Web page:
The term Buyer Beware is not new to the real-estate industry. The buyer of goods must take care to ensure that they are free from defects of quality, fitness, or title before making the purchase. If the goods turn out to be defective, the purchaser has no recourse against the seller. This proverb applies equally in selection of quality Engineering and Inspection Services. It becomes especially relevant in the age of internet marketing, when quality is often masked by advertisement, buyers of services must do their due diligence in selecting the right firm.
Civil engineering is the oldest engineering field and though it appears to be simple and able to be performed by anyone, this is not the case. For new and redevelopment projects, to get the best value, use of a well-qualified firm is required. As a Civil Engineering firm specializing in Environmental, Geotechnical and Site Civil Engineering, as well as construction inspections and monitoring, we have come across numerous owners who incurred 30% to 50% more in construction costs because they retained unqualified or underqualified engineering firms to prepare their construction documents or permit applications.
States, local cities, and municipalities have regulations and ordinances to be followed during construction projects, from initial permit approval to construction inspections. Owners are encouraged to perform environmental due diligence (a.k.a. Phase 1) to understand potential soil and ground contamination, and their impact on cost of construction and long term effect of indoor quality. Many owners in an attempt to cut costs in hiring a qualified firm to perform Phase 1, have paid thousands of dollars in cleanup costs and forced projects to stall. In New Jersey, the Site Remediation Reform Act (SRRA) permits Licensed Site Remediation Professionals (LSRPs) to review and approve remedial actions and issue a remedial action outcome (RAO) to a site undergoing environmental remediation. It is prudent for the owner or developer to select a knowledgeable and ethical LSRP as it is critical that the LSRP directs work in accordance with all regulations and guidelines to avoid later scrutiny and rejection.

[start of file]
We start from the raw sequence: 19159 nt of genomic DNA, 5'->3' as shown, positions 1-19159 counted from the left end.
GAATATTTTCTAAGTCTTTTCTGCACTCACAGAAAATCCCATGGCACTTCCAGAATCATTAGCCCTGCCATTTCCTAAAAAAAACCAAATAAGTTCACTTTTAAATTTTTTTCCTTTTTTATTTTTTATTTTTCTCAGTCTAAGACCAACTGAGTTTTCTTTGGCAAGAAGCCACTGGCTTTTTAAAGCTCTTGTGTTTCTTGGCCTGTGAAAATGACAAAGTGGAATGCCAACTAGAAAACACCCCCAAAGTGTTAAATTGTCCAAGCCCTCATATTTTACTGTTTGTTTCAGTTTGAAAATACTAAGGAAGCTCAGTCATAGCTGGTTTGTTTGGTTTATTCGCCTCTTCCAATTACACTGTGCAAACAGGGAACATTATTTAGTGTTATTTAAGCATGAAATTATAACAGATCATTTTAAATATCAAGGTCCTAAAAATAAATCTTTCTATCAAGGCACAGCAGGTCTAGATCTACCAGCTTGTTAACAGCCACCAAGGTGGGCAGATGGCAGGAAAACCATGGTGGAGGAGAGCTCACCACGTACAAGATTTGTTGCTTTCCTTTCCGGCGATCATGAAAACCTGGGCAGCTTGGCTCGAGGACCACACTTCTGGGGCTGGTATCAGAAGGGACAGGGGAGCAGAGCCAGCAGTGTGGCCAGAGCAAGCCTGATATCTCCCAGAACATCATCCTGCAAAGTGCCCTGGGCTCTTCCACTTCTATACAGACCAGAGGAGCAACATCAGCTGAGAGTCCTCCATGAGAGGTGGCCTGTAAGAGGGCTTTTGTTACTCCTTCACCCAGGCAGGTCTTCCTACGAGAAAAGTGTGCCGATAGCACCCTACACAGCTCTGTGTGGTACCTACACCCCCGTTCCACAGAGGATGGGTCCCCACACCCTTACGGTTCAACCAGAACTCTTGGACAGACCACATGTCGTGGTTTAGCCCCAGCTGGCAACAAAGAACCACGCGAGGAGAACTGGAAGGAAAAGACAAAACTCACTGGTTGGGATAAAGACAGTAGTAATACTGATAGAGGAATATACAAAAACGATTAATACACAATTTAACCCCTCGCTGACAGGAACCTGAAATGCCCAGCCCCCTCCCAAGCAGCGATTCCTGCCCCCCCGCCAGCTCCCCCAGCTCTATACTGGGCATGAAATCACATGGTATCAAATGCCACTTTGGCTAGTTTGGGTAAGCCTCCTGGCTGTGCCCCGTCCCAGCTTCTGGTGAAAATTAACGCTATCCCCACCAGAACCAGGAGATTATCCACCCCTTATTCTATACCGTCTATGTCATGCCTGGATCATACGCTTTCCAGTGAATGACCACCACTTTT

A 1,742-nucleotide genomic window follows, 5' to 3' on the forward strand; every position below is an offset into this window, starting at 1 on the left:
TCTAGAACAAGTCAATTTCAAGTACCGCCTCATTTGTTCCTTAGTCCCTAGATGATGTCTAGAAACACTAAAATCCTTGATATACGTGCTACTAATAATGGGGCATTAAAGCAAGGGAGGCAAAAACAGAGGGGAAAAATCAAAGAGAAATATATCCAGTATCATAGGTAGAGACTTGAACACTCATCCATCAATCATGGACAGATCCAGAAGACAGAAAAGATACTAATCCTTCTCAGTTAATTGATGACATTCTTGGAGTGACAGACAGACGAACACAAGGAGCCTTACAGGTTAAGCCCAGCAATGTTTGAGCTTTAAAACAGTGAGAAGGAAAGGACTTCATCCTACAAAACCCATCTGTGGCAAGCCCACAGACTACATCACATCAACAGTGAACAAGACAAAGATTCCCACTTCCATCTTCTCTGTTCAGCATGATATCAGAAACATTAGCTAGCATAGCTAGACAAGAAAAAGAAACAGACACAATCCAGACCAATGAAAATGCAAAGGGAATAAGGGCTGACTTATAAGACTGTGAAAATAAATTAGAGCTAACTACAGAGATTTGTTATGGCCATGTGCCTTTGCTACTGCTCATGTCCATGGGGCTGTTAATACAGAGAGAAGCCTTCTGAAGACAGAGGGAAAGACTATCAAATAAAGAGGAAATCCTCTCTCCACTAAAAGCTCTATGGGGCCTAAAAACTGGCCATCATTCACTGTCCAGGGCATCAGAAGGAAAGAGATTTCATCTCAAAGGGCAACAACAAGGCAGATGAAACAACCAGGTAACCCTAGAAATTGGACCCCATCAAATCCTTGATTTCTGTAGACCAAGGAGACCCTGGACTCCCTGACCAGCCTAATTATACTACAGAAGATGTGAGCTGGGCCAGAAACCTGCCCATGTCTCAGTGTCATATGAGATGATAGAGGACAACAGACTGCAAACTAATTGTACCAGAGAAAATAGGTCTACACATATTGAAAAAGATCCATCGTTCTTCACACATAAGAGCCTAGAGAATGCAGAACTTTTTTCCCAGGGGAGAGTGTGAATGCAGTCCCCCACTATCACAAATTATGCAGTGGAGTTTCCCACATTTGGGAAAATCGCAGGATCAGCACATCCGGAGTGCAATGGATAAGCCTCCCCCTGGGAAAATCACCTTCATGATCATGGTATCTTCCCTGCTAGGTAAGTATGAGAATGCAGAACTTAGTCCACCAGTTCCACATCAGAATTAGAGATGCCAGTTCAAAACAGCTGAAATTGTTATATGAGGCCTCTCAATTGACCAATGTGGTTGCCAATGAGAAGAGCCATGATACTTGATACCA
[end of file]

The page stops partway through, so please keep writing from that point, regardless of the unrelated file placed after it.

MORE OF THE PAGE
Geotechnical Engineering is a discipline of Civil Engineering that deals with subsurface soil and ground water conditions. A good Geotechnical Engineering firm will evaluate subsurface material (soil and rock) to adequate depth, identify foundation alternatives and provide recommendations for earth work, slope stability, settlement, etc. Considerable engineering and analytical skills are required in developing suitable foundation, dewatering, and backfill recommendations. Borings performed to insufficient depths, and lack of ability to identify index and engineering properties of subsurface soil have potential to result in damage to nearby buildings. In urban environments improper construction of foundations adjacent to existing buildings have potential to result in damage of existing structures and increase liability. To avoid such problems, it is crucial to select erudite geotechnical engineers.
Many owners skimp on the cost of proper quality control testing and inspections before realizing it is their investment that will not have full value if it is plagued with construction defects. The International Building Code (IBC), which is widely used as a standard for the construction industry, recommends using accredited laboratories and inspection agencies to ensure quality in construction. IBC Chapter 17 Structural Tests and Special Inspections identifies qualifications of individuals to perform inspections and quality tests. It is essential that before selection of construction material testing and inspection firm, the owner or developer should do their homework to engage a qualified firm and get the most value for their money.
Ram Tirumala, PE is president of Distinct Engineering Solutions, Inc.